The fragility of Britain’s economy will be underscored this week by official figures showing a further fall in consumer spending amid soaring costs of living, ahead of a possible slowdown in activity during the period of national mourning after the death of Queen Elizabeth II.
City economists predict inflation will rise further to 10.2% in August when official figures are released on Wednesday, as rising weekly shop prices and sky-high energy bills add financial pressure on households in difficulty. That would mark a slight rise from July’s reading of 10.1%, which was the first time the consumer price index had topped 10% since the early 1980s.
The figures come after the Bank of England delayed its decision on raising interest rates further from the current level of 1.75% this week, in a mark of respect for the Queen. As businesses, financial institutions and unions cancel or postpone major events during the national mourning period, the central bank’s monetary policy committee will wait until September 22 to act.
Over the weekend, it was confirmed that the Queen’s funeral on Monday September 19 would be a bank holiday. While providing an opportunity for the public to pay tribute, the event could bring mixed benefits to businesses.
Rail industry executives have said travel to and from London will be “extremely busy”, urging mourners traveling to the capital to plan their journeys in advance.
Additional holidays can boost retail sales and hospitality spending. However, additional public holidays also led to lower monthly output for the economy as a whole as businesses and factories closed earlier. Official figures showed a fall in monthly gross domestic product (GDP) for previous public holidays, including the Queen’s Golden and Diamond Jubilees in 2002 and 2012 respectively.
Simon French, chief economist at City broker Panmure Gordon, said single public holidays in 2002, 2012 and earlier this year reduced economic output by at least £2bn. “There are few parallels for this moment and that makes predictions particularly difficult,” he told The Sunday Times. “We may not just be talking about an extra holiday. There could be a long period of national mourning.
Government guidelines released last week encourage businesses to consider canceling or postponing events during the mourning period, particularly on the day of the state funeral. However, there was no obligation to suspend the activity, the decision being left to the discretion of each company.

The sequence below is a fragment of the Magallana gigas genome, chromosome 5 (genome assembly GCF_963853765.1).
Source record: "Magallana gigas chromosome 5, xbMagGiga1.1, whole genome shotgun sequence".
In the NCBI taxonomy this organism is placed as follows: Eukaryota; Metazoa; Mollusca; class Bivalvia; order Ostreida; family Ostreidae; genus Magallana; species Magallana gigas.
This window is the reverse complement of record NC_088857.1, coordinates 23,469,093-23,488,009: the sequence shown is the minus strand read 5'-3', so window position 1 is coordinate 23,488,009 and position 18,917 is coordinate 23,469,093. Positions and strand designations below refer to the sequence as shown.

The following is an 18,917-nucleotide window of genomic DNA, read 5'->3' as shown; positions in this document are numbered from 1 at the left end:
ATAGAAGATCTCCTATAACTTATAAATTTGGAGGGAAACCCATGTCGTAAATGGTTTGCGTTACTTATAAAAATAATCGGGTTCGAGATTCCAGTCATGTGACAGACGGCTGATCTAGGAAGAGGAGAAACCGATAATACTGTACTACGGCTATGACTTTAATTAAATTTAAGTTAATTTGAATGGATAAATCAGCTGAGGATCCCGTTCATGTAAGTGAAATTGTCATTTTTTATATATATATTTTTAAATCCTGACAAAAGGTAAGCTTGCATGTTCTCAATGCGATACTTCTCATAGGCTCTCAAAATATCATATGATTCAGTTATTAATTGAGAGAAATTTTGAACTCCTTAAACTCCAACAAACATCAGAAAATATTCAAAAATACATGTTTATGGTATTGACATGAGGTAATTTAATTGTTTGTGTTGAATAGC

However, on Friday, some retailers temporarily closed and many events, including conferences and sports games that were scheduled to take place this week, were postponed. Overall, this suspension of normal commercial and cultural life could weigh on an already bleak economic picture.
Households have started to rein in spending in response to soaring prices for basic necessities, with the city bracing for figures confirming a drop in retail sales in Britain in August when the Office for National Statistics releases its latest monthly data later this week. Economists polled by Reuters expect a fall of 0.4% on the month, reflecting the slowdown in broader economic activity as Britain drifts into a long recession.
Last week the government announced plans to freeze energy bills at an average of £2,500 a year for two years, under a home and business support package which marks one of the largest government interventions since the financial crisis. In her first major act as prime minister, Liz Truss said her energy price guarantee would “give people certainty on energy bills, curb inflation and spur growth”.
Economists believe that these measures could prevent inflation from rising much more than current levels while helping to cushion the impact of the recession. However, the Bank is still expected to continue raising interest rates amid the risk of high inflation taking root, and as the pound comes under pressure in global financial markets due to speculation about the cost of Truss’ tax and spending plans.
Figures released on Monday are expected to show economic activity picked up in July following a slump in June, when the long Platinum Jubilee weekend weighed on growth. After Britain’s GDP fell 0.1% in June, City economists predict a monthly rise of 0.4% in July, while warning that this will represent a temporary respite amid increased pressure on businesses and households.
“July GDP is expected to be disappointing,” said Klaus Baader, an economist at French bank Societe Generale. “Retail sales are expected to show renewed weakness. Inflation probably only increased in August, but recently all the surprises have been on the upside, so we have to be prepared for another one.